Hallmark has a women's magazine
Hallmark has published
it’s own women’s magazine and quietly released it to hundreds of stores. It will focus on relationships, according to the editor’s letter in the first issue.
“It's about seizing the day. Celebrating the moment. Expressing your feelings.” All while maintaining your priorities.
They may have a market for this gentle material among the women who buy most of Christian fiction; but when compared to the headlines on the covers of prominently displayed women’s magazines in the grocery store, their focus may be a refreshing alternative. June’s Elle magazine is their sex and body issue. Cosmopolitan has researched “99 Sexy Ways to Touch Him.” InStyle has the latest “Summer Chic,” which appears to be belt-low neckline from the cover photo. Redbook recommends some sexy movies along with advice on looking younger. And what did Hallmark offer again? Something about a mothers being like daughters?
Online Book Donation through the Earth's Largest Bookstore
The Oakland Public Library has made an Amazon wish list in order to acquire needed books without overspending their very tight budget. Over 300 other libraries have followed suit, though they are not all stuck with a governor who proposes cutting a $31M budget back to $1M, according to the AP report.
Amazon.com itself made news by releasing new web services
aimed at helping its affiliates list and sell their books on their websites. “One added feature in the new release is syndication technology allowing Web site maintainers to embed Amazon.com's shopping cart technology into their own sites.”
Before You Ask, Let Me Apologize
This week, I discovered a bookstore named Brandywine Books in Orlando, FL
. I suppose I was naïve enough to think that Brandywine was a Tolkien creation and few people would use it as a name. Little did I know . . .
For the record, this blog has nothing to do with Brandywine Books in Orlando or anywhere else. Not Brandywine, PA.
Regarding yesterday's article on book reviewing, let me add this cliche. Critics talk about how it should be done, but can't do it themselves. I know, the real cliche is more colorful than that; but that's the gist of it, and it rings true to me. I understand how professional readers can add substantially to a writing discussion; but if the critic cannot compose a story at the level by which he judges others, he ought to critique with humility. If readers cannot write creatively themselves, they ought to expose the flaws in a writer's work with grace and humbleness. Maybe that's just a general appeal for virtue, which you won't find so described in this book.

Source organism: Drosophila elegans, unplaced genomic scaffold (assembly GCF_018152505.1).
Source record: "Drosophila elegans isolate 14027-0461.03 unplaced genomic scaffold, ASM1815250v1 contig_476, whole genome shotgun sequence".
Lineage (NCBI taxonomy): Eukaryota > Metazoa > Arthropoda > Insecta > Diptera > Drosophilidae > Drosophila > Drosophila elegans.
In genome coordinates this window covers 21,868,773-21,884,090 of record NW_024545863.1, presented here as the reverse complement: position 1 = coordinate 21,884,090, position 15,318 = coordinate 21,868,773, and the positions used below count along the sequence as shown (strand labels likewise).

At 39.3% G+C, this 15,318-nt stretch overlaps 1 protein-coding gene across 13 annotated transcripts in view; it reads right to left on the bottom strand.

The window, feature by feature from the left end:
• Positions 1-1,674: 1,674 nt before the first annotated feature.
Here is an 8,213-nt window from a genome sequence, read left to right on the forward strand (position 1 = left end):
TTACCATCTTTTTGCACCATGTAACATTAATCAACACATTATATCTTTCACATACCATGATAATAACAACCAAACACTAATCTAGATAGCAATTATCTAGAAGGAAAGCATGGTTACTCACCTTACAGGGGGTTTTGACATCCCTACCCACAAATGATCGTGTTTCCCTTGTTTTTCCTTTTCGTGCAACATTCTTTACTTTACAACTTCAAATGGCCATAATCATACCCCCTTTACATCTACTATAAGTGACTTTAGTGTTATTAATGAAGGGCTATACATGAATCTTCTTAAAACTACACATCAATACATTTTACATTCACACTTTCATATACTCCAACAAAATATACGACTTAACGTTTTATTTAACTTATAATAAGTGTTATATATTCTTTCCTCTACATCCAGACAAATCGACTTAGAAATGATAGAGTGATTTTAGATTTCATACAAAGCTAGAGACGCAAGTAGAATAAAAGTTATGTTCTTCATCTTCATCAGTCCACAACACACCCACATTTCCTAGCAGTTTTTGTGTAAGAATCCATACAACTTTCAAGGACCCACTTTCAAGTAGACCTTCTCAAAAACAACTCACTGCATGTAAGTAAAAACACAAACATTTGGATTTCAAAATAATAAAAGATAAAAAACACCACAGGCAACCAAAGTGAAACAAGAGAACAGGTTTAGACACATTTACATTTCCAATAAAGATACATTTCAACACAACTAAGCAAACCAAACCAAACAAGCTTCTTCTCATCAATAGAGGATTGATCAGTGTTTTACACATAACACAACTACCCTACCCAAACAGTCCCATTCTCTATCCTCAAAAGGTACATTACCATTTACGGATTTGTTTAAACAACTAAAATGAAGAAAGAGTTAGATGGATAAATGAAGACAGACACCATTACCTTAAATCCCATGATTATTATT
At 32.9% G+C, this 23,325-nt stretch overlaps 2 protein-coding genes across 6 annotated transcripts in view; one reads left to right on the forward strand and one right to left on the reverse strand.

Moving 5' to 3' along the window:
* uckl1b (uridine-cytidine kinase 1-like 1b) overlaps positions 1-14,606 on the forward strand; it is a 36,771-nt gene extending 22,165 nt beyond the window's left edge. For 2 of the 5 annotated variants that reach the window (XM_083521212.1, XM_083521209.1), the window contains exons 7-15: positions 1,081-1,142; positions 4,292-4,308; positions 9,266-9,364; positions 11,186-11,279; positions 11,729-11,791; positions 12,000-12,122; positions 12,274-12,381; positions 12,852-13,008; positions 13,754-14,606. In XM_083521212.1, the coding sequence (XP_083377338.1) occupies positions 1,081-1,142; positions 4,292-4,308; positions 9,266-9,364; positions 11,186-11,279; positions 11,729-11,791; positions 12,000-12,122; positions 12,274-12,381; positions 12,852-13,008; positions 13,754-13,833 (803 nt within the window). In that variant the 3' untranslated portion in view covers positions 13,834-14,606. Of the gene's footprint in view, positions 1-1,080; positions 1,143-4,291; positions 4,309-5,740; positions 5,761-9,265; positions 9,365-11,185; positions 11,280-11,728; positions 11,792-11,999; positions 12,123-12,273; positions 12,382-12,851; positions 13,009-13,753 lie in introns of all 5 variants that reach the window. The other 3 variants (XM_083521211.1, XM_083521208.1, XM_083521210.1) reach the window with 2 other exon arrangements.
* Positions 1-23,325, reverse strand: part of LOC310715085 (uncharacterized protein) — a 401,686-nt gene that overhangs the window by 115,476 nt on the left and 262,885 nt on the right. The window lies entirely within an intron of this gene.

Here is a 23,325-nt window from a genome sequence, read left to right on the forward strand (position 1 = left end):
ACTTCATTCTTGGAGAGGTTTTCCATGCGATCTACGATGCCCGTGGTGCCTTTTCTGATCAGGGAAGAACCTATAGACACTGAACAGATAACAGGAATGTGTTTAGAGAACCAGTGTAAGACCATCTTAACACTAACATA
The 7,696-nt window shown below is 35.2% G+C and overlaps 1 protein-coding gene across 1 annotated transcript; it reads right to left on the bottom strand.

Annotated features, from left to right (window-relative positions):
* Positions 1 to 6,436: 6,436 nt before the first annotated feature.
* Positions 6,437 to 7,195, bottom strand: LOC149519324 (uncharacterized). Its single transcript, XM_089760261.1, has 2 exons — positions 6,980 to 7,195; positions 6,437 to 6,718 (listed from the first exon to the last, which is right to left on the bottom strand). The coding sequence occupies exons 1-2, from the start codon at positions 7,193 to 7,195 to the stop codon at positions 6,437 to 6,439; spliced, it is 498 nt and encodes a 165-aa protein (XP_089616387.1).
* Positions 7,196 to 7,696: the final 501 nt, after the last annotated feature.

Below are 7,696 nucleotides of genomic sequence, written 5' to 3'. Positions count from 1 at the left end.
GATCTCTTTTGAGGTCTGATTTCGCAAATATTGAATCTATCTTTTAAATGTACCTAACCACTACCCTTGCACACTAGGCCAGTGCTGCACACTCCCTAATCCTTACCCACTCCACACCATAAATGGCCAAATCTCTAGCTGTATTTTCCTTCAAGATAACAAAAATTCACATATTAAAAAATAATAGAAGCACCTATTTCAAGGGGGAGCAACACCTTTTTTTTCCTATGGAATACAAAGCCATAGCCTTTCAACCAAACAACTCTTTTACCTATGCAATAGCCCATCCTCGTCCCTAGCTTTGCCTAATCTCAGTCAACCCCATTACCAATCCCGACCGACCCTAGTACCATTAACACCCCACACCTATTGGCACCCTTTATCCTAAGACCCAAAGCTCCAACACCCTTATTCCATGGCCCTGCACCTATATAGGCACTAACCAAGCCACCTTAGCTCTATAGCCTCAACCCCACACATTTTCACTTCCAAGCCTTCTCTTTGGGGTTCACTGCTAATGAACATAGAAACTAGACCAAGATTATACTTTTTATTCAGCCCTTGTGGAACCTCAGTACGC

Reading Literature for Life and Freedom
The Atlantic has published a great interview
this month called, "The Fiction of Life: Azar Nafisi, the author of Reading Lolita in Tehran,
on the dangers of using religion as an ideology, and the freedoms that literature can bring." It's about how the Western Canon of literature educated and provided emotional release for many Islamic women in Tehran. I was drawn to it by part of the subtitle, “the dangers of using religion as an ideology.” As I understand the words of that phrase, I could reword it like this, the dangers of using a system of beliefs about God as a system of beliefs about life. Now shouldn’t our religion form the basis of our ideology, if they aren’t essentially the same? Conversely, if our beliefs about God have nothing to do with our beliefs about life, then as St. James said, how can we prove that we really hold those beliefs about God?
The article clarifies that it means the Iranian government’s way of shunning opposing ideas and demanding outward conformity. What Author Nafisi